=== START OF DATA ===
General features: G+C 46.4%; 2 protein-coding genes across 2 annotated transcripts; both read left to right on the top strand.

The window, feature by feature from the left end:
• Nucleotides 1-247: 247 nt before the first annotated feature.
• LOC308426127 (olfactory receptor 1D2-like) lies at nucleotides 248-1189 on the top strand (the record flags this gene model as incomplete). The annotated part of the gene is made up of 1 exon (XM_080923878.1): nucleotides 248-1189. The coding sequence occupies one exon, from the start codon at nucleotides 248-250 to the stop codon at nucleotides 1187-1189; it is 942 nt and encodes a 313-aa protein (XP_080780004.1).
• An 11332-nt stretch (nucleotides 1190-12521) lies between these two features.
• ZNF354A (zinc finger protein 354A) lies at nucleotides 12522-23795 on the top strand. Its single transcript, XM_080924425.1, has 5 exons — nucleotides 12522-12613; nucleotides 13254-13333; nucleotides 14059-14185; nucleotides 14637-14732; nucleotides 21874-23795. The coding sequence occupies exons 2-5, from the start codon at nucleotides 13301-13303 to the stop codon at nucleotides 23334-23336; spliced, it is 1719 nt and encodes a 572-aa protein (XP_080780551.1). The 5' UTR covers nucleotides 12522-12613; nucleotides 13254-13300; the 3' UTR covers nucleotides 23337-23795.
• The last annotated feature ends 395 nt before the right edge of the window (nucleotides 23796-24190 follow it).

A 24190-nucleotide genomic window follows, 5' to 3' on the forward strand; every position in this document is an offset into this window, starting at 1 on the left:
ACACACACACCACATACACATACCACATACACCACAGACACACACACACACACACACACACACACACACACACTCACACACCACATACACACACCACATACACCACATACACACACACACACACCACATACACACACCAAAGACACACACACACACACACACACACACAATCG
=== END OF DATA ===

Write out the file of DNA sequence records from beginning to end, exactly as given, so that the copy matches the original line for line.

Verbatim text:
General features: G+C 46.4%; 2 protein-coding genes across 2 annotated transcripts; both read left to right on the top strand.

The window, feature by feature from the left end:
• Nucleotides 1-247: 247 nt before the first annotated feature.
• LOC308426127 (olfactory receptor 1D2-like) lies at nucleotides 248-1189 on the top strand (the record flags this gene model as incomplete). The annotated part of the gene is made up of 1 exon (XM_080923878.1): nucleotides 248-1189. The coding sequence occupies one exon, from the start codon at nucleotides 248-250 to the stop codon at nucleotides 1187-1189; it is 942 nt and encodes a 313-aa protein (XP_080780004.1).
• An 11332-nt stretch (nucleotides 1190-12521) lies between these two features.
• ZNF354A (zinc finger protein 354A) lies at nucleotides 12522-23795 on the top strand. Its single transcript, XM_080924425.1, has 5 exons — nucleotides 12522-12613; nucleotides 13254-13333; nucleotides 14059-14185; nucleotides 14637-14732; nucleotides 21874-23795. The coding sequence occupies exons 2-5, from the start codon at nucleotides 13301-13303 to the stop codon at nucleotides 23334-23336; spliced, it is 1719 nt and encodes a 572-aa protein (XP_080780551.1). The 5' UTR covers nucleotides 12522-12613; nucleotides 13254-13300; the 3' UTR covers nucleotides 23337-23795.
• The last annotated feature ends 395 nt before the right edge of the window (nucleotides 23796-24190 follow it).

A 24190-nucleotide genomic window follows, 5' to 3' on the forward strand; every position in this document is an offset into this window, starting at 1 on the left:
ACACACACACCACATACACATACCACATACACCACAGACACACACACACACACACACACACACACACACACACTCACACACCACATACACACACCACATACACCACATACACACACACACACACCACATACACACACCAAAGACACACACACACACACACACACACACAATCG